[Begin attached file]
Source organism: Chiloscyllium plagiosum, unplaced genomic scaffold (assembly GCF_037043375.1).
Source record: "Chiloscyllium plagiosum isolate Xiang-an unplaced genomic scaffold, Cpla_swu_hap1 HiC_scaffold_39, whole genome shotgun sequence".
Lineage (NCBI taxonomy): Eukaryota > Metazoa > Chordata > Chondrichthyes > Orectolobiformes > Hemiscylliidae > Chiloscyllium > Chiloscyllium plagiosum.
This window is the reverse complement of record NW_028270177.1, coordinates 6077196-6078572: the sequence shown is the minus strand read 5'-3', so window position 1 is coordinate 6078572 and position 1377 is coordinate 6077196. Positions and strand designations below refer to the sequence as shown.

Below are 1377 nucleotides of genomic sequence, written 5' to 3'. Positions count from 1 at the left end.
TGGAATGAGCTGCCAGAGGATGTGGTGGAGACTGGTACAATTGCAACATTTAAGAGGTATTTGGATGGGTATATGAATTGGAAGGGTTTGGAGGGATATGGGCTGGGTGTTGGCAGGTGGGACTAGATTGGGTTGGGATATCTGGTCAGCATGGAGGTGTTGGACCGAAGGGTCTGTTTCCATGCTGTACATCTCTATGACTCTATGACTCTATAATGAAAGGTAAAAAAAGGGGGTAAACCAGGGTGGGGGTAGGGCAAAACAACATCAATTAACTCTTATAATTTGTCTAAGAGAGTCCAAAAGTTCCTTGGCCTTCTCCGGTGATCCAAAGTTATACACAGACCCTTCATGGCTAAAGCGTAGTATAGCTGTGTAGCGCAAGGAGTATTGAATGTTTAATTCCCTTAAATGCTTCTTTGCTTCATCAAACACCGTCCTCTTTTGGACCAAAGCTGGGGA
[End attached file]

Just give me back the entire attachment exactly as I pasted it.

Source organism: Chiloscyllium plagiosum, unplaced genomic scaffold (assembly GCF_037043375.1).
Source record: "Chiloscyllium plagiosum isolate Xiang-an unplaced genomic scaffold, Cpla_swu_hap1 HiC_scaffold_39, whole genome shotgun sequence".
Lineage (NCBI taxonomy): Eukaryota > Metazoa > Chordata > Chondrichthyes > Orectolobiformes > Hemiscylliidae > Chiloscyllium > Chiloscyllium plagiosum.
This window is the reverse complement of record NW_028270177.1, coordinates 6077196-6078572: the sequence shown is the minus strand read 5'-3', so window position 1 is coordinate 6078572 and position 1377 is coordinate 6077196. Positions and strand designations below refer to the sequence as shown.

Below are 1377 nucleotides of genomic sequence, written 5' to 3'. Positions count from 1 at the left end.
TGGAATGAGCTGCCAGAGGATGTGGTGGAGACTGGTACAATTGCAACATTTAAGAGGTATTTGGATGGGTATATGAATTGGAAGGGTTTGGAGGGATATGGGCTGGGTGTTGGCAGGTGGGACTAGATTGGGTTGGGATATCTGGTCAGCATGGAGGTGTTGGACCGAAGGGTCTGTTTCCATGCTGTACATCTCTATGACTCTATGACTCTATAATGAAAGGTAAAAAAAGGGGGTAAACCAGGGTGGGGGTAGGGCAAAACAACATCAATTAACTCTTATAATTTGTCTAAGAGAGTCCAAAAGTTCCTTGGCCTTCTCCGGTGATCCAAAGTTATACACAGACCCTTCATGGCTAAAGCGTAGTATAGCTGTGTAGCGCAAGGAGTATTGAATGTTTAATTCCCTTAAATGCTTCTTTGCTTCATCAAACACCGTCCTCTTTTGGACCAAAGCTGGGGA